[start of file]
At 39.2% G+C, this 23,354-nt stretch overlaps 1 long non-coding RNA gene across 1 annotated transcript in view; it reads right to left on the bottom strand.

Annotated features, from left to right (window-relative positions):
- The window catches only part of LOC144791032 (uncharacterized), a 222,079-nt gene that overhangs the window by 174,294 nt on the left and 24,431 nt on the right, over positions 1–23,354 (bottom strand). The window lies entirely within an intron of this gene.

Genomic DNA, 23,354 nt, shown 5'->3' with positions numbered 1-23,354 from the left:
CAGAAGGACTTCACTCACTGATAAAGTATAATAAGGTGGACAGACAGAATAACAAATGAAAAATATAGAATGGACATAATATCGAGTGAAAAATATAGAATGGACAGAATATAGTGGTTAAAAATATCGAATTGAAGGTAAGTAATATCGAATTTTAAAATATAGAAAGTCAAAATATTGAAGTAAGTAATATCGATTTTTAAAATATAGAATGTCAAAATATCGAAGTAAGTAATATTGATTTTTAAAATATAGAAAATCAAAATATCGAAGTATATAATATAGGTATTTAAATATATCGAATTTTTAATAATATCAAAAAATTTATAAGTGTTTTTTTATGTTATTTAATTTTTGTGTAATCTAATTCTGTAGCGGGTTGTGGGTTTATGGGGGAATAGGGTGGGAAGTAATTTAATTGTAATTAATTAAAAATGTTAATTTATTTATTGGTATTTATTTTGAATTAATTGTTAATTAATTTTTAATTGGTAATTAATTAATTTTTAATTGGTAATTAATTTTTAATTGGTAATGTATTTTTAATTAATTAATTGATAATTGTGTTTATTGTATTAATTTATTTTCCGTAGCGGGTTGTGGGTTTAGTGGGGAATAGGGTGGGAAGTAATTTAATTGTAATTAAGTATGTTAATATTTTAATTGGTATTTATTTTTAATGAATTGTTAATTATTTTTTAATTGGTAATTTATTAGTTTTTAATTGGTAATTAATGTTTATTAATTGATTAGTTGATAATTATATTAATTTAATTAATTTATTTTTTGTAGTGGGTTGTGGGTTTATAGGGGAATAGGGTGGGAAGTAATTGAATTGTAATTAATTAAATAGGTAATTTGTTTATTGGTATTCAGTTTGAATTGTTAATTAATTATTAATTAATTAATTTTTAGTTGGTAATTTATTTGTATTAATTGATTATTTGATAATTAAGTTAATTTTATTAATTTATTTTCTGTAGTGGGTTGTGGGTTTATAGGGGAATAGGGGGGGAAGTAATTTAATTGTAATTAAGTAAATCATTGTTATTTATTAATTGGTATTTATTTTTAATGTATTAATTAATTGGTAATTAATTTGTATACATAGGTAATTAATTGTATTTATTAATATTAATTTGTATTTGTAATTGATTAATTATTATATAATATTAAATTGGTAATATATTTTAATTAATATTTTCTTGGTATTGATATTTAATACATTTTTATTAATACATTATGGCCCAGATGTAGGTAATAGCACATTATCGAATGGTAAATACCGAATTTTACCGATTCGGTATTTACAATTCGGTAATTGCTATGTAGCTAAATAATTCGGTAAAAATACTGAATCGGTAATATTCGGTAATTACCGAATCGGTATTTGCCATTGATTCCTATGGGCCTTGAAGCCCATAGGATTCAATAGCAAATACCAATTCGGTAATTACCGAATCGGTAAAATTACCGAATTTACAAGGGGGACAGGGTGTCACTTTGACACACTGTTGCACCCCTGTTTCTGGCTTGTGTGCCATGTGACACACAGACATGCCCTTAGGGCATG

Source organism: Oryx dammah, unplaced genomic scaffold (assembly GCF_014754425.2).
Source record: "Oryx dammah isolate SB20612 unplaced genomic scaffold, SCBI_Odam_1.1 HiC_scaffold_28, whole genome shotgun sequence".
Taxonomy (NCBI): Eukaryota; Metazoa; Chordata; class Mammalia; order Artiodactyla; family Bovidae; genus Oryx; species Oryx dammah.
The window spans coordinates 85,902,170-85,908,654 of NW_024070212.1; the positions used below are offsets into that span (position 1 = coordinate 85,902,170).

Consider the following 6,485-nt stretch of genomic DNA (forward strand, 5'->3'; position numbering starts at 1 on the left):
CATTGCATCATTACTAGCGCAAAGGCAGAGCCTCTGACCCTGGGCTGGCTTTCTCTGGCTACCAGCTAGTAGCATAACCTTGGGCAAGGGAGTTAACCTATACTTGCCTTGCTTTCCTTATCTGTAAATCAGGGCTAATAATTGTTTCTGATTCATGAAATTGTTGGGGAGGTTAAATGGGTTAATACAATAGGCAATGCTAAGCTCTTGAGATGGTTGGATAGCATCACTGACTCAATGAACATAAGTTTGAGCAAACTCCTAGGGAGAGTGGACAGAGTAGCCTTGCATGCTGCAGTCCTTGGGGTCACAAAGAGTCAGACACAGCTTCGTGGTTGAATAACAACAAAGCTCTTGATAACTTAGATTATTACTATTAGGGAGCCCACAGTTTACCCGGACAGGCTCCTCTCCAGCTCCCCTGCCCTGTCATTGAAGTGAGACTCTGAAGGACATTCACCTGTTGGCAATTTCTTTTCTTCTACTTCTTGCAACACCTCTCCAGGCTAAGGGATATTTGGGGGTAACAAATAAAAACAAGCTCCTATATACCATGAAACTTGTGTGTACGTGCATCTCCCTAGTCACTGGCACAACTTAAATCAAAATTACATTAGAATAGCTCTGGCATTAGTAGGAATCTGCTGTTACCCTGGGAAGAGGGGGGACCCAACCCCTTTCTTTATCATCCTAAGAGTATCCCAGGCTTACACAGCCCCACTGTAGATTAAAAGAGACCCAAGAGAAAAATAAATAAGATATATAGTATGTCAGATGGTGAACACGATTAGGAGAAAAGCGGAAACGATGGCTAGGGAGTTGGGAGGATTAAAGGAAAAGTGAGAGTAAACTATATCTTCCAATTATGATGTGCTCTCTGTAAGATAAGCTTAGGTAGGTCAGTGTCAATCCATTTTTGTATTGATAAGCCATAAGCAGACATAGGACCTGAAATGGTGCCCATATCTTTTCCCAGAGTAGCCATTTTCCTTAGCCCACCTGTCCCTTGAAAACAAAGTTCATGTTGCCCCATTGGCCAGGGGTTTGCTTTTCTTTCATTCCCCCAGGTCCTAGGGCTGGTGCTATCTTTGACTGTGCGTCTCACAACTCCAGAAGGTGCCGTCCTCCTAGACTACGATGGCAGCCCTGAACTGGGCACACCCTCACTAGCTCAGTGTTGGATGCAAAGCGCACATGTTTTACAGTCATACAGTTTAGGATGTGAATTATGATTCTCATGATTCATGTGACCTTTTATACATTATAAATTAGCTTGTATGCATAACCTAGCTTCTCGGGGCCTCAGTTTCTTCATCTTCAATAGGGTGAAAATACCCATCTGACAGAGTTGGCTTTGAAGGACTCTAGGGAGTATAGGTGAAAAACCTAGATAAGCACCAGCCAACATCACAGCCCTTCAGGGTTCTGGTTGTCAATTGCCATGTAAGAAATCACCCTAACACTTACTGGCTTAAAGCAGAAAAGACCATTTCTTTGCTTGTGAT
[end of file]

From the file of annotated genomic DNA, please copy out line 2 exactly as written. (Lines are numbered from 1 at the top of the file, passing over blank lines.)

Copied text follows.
Annotated features, from left to right (window-relative positions):